Water wells and basins have existed since the time of the Phoenicians and Abyssinians. However, water wells were dug by hand until the beginning of the 19th century. Beginning in the 1800s, water wells began to be mechanically drilled for the first time, originating in the United States in 1808. Since that time, innovations in power sources have served as the principal mover of water well drilling history.
The first successfully drilled well in the United States occurred in 1808 by the Ruffner Brothers at Great Buffalo Lick near Charleston, West Virginia. It was drilled for the brine water that existed below the mire and quicksand that sat on the surface. The well was created by using a 4-foot in diameter hollow sycamore tree, which was sawn off squarely and placed in the mire. This tree was set upright and braced. A platform was built and buckets used to acquire the water from where it lay. Although water was involved, the principal goal of the well was salt.
The first professional water driller was Levi Disbrow. In 1823, he came from the salt industry in the areas surrounding West Virginia and Ohio to move to the north of the Potomac River to become the first professional water well driller. Another important figure is Edwin L. Drake. In 1859, Edwin L. Drake became the first American to use a pipe to separate water from other materials being drilled for to stop contamination. Drake was searching for oil and eventually became the first American to drill successfully for oil.
The power sources of well drilling changed greatly over time. Initially, all wells were manually dug or drilled. The first wells to be powered by an outside source were powered by horses that walked on a circular track. In the 1890s, steam power began being used in all water well drilling platforms and remained the primary power source for the next 50 years until the invention of the internal combustion engine. When the internal combustion engine was applied to water well drilling, it made tools portable and more energy efficient in the 20th and 21st centuries.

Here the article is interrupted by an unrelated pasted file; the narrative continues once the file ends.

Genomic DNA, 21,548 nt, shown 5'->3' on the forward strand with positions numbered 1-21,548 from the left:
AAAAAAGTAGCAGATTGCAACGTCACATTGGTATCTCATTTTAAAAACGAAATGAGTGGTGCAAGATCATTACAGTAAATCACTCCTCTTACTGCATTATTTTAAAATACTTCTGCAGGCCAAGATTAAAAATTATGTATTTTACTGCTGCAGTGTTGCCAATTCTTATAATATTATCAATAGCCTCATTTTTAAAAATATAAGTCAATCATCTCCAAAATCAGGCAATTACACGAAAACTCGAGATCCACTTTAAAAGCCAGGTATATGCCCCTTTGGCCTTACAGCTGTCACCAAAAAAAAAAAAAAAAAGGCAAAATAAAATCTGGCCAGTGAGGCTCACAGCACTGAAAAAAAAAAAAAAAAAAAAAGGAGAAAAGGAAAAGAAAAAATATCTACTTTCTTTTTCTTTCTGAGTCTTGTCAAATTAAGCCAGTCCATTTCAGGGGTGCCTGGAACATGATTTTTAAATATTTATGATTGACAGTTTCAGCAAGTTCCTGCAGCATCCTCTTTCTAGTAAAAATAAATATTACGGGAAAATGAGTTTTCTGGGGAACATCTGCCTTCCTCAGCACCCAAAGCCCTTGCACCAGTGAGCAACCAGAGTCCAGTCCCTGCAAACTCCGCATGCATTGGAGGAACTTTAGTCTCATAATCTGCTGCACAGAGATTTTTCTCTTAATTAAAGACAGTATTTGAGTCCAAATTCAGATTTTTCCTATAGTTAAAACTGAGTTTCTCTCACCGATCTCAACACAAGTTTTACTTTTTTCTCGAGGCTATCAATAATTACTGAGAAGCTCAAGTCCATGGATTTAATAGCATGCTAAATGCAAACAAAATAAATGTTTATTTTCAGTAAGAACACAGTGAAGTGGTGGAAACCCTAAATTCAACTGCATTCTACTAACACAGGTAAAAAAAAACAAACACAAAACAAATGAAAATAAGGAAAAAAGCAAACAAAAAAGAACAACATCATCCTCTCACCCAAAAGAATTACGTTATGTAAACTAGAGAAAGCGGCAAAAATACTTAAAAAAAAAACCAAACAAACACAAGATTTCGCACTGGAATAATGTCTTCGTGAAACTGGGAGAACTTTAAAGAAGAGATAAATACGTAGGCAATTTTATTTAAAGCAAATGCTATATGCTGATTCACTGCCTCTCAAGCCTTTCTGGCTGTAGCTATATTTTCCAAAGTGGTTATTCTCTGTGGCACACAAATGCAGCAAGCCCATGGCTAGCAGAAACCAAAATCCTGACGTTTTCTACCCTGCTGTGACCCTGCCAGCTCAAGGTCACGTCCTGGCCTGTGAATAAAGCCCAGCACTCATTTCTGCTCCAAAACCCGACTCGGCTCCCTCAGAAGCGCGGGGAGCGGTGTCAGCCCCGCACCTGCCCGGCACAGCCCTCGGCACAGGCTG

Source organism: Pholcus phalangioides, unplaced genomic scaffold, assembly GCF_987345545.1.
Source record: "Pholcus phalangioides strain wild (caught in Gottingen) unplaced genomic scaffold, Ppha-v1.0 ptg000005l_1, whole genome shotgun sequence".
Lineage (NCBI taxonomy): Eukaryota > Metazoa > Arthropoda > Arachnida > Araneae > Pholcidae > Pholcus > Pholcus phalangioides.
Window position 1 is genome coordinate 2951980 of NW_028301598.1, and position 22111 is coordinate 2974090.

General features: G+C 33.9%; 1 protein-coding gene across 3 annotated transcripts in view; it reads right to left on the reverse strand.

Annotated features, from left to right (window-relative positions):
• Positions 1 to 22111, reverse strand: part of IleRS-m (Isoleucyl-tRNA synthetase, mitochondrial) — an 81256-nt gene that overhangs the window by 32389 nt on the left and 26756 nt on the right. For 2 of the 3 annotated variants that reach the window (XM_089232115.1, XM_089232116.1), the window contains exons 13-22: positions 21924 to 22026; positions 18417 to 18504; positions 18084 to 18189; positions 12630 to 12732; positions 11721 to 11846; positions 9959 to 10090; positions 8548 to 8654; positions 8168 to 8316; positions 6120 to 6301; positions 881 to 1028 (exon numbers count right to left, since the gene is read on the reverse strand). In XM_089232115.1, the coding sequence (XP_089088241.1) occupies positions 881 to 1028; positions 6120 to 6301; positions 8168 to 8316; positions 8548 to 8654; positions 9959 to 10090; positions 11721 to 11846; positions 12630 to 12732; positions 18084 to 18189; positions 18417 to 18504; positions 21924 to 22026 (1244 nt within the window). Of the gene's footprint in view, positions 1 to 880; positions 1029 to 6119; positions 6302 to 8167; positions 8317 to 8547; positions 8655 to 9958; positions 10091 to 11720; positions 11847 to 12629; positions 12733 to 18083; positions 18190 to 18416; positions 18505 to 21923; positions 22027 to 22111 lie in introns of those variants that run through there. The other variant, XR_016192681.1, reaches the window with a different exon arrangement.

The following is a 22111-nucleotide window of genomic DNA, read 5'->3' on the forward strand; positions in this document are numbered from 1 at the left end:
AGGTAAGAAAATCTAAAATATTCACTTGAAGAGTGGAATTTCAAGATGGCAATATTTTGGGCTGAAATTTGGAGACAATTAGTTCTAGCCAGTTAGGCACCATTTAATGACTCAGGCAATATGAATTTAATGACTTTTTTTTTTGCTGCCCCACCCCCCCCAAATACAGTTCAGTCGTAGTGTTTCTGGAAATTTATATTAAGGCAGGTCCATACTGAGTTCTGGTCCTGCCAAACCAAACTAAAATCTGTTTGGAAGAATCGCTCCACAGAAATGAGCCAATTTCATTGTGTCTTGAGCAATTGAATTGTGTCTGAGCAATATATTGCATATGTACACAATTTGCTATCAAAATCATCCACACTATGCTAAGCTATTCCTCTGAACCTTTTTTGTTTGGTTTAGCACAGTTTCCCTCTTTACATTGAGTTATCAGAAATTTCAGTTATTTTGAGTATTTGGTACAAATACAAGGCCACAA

Developed in the 1820s and 1830s, augur boring machines began to be patented. These machines are used to cut through soil and rock. They allowed for wells to be drilled deeper and to provide water without the risk of contaminants into basic pipes made out of early forms of steel or wood. In 1870, cable tool rigs came to the forefront of well drilling technology. These used an 8-to-10-foot Samson post connected to a walking beam and a centre pivot, which moved freely to drill. In 1884, a standardisation occurred in cable tool rigs, specifying their exact dimensions. 1908 saw the introduction of the roller cone bit for rotary drilling. Well drilling was platform-based until the advent of portable tools in the 1940s, with the introduction of internalised power sources, giving water well drilling the tools it currently uses.
Water well drilling was invented in the United States. Ruffner's first well was drilled in West Virginia. This led to further drilling of water wells with the intention for salt in the Pennsylvania, West Virginia, Ohio region throughout the early 1800s. The first freshwater well was drilled in New Jersey in the mid 1800s. From there, water well drilling practices spread outward, primarily focusing on areas that became hotbeds of new oil drilling, such as Texas and Louisiana, until water well drilling technology became ubiquitous across the United States and the world.